National Institutes of Health, Department of Energy

Contact: Kevin Stacey
kevin_stacey@brown.edu
401-863-3766
Brown University

Public Release: 24-Jun-2013
Proceedings of the National Academy of Sciences
NMR advance brings proteins into the open
A key protein interaction, common across all forms of life, had eluded scientists' observation until a team of researchers cracked the case by combining data from four different techniques of nuclear magnetic resonance spectroscopy.
NIH/National Institute of Diabetes and Digestive and Kidney Diseases, National Institutes of Health

Contact: David Orenstein
david_orenstein@brown.edu
401-863-1862
Brown University

Public Release: 24-Jun-2013
Proceedings of the National Academy of Sciences
Giving children non-verbal clues about words boosts vocabularies
The clues that parents give toddlers about words can make a big difference in how deep their vocabularies are when they enter school, new research at the University of Chicago shows. By using words to reference objects in the visual environment, parents can help young children learn new words, according to the research.
NIH/National Institute of Child Health and Human Development

Contact: William Harms
w-harms@uchicago.edu
773-702-8356
University of Chicago

Public Release: 23-Jun-2013
Nature Biotechnology
Powerful gene-editing tool appears to cause off-target mutations in human cells
A team of Massachusetts General Hospital researchers has found a significant limitation to the use of CRISPR-Cas RGNs, production of unwanted DNA mutations at sites other than the desired target, which indicates a need to improve the specificity of the nucleases.
National Institutes of Health, Defense Advanced Research Projects Agency, Jim and Ann Orr Massachusetts General Hospital Research Scholar Award

Contact: Sue McGreevey
smcgreevey@partners.org
617-724-2764
Massachusetts General Hospital

Public Release: 23-Jun-2013
Nature Materials
Unexpected discovery of the ways cells move could boost understanding of complex diseases
A new discovery about how cells move may provide scientists with crucial information about disease mechanisms such as the spread of cancer or the constriction of airways caused by asthma. Led by researchers at Harvard School of Public Health and the Institute for Bioengineering of Catalonia investigators found that epithelial cells move in a group, propelled by forces both from within and from nearby cells, to fill any unfilled spaces they encounter.
Spanish Ministry for Science and Innovation, Swiss National Science Foundation, National Institutes of Health, American Heart Association

Contact: Marge Dwyer
mhdwyer@hsph.harvard.edu
617-432-8416
Harvard School of Public Health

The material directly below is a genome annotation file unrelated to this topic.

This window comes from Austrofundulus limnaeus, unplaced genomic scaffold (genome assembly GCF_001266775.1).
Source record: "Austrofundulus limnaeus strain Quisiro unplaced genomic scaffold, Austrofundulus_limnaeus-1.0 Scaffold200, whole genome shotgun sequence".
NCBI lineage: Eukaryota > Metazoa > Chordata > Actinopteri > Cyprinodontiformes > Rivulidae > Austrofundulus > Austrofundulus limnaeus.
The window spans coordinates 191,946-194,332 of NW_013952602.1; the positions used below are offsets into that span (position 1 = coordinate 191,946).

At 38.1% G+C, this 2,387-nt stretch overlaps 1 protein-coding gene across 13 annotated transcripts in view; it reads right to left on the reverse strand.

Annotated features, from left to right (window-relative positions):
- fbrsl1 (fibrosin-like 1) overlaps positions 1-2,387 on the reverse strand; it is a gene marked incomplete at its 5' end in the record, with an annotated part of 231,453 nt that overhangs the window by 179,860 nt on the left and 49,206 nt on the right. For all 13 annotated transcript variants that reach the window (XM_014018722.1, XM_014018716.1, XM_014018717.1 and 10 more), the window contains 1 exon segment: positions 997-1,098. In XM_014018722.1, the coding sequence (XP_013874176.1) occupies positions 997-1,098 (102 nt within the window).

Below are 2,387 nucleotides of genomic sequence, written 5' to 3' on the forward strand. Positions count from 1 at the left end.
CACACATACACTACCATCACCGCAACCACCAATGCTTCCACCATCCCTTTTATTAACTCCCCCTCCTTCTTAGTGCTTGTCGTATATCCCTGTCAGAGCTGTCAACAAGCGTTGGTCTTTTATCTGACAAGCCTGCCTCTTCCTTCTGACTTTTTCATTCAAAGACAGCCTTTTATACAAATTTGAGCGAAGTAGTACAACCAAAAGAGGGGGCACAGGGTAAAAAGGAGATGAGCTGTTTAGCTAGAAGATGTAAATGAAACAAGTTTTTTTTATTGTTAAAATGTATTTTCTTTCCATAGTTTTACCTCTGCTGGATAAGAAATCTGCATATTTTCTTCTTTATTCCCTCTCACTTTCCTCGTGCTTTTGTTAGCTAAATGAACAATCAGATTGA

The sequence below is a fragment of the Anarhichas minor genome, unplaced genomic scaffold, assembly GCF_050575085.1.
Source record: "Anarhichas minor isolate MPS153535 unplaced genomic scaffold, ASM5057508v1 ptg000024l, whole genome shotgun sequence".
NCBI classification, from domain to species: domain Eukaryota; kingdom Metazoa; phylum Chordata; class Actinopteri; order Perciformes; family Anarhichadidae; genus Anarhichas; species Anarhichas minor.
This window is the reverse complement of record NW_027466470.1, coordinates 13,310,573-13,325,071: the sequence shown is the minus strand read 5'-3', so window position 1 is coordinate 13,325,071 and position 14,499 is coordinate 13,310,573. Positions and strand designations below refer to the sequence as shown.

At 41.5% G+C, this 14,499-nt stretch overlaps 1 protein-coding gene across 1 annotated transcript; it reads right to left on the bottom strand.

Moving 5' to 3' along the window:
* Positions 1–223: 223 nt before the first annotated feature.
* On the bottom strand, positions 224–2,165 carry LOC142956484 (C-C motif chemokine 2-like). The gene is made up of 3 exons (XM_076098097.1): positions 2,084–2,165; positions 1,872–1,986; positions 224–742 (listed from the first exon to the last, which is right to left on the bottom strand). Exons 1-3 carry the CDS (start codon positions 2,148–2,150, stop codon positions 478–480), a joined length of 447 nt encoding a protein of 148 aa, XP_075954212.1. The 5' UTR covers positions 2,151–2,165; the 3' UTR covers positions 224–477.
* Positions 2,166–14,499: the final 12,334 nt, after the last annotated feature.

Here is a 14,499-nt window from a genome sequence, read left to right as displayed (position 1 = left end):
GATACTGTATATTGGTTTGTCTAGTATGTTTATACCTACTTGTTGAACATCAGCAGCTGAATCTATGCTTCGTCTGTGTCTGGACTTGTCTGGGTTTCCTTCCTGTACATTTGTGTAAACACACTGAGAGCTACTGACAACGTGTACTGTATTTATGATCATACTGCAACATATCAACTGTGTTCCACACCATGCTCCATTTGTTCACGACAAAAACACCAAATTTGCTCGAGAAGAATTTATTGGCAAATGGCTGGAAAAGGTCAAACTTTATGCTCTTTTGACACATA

Public Release: 21-Jun-2013
MARC travel awards announced for the June 2013 FASEB science research conferences
The FASEB MARC (Maximizing Access to Research Careers) Program has announced the travel award recipient for the FASEB Science Research Conferences held in June 2013. These awards are meant to promote the entry of underrepresented minority students, postdoctorates and scientists into the mainstream of the basic science community and to encourage the participation of young scientists at the FASEB Science Research Conferences. This year MARC conferred five awards totaling $8,000.
NIH/National Institute of General Medical Sciences

Contact: Gail Pinder
gpinder@faseb.org
301-634-7021
Federation of American Societies for Experimental Biology

Public Release: 21-Jun-2013
Grant initiates new stem cell research for patients suffering with corneal blindness
A $1.25 million grant from the National Eye Institute initiates new stem cell research for patients suffering with corneal blindness, an issue affecting 8 million people worldwide. Researchers hope to use this grant to further investigate a transplant treatment that will help previously untreatable patients suffering with corneal blindness.
NIH/National Eye Institute

Contact: Cara Lasala
cara.lasala@cshs.org
310-423-7798
Cedars-Sinai Medical Center

Public Release: 21-Jun-2013
Journal of Neuroscience
Study shows a solitary mutation can destroy critical 'window' of early brain development
Scientists from the Florida campus of The Scripps Research Institute have shown in animal models that brain damage caused by the loss of a single copy of a gene during very early childhood development can cause a lifetime of behavioral and intellectual problems.
NIH/National Institute of Neurological Disorders and Stroke, NIH/National Institute of Mental Health, NIH/National Institute on Drug Abuse

Contact: Eric Sauter
esauter@scripps.edu
267-337-3859
Scripps Research Institute

Public Release: 20-Jun-2013
Journal of Neuroscience
Compound enhances SSRI antidepressant's effects in mice
A synthetic compound is able to turn off "secondary" vacuum cleaners in the brain that take up serotonin, resulting in the "happy" chemical being more plentiful, scientists from the School of Medicine at The University of Texas Health Science Center San Antonio have discovered. Their study, released June 18 by The Journal of Neuroscience, points to novel targets to treat depression.
National Institutes of Health

Contact: Will Sansom
sansom@uthscsa.edu
210-567-2579
University of Texas Health Science Center at San Antonio

Public Release: 20-Jun-2013
Analytica Chimica Acta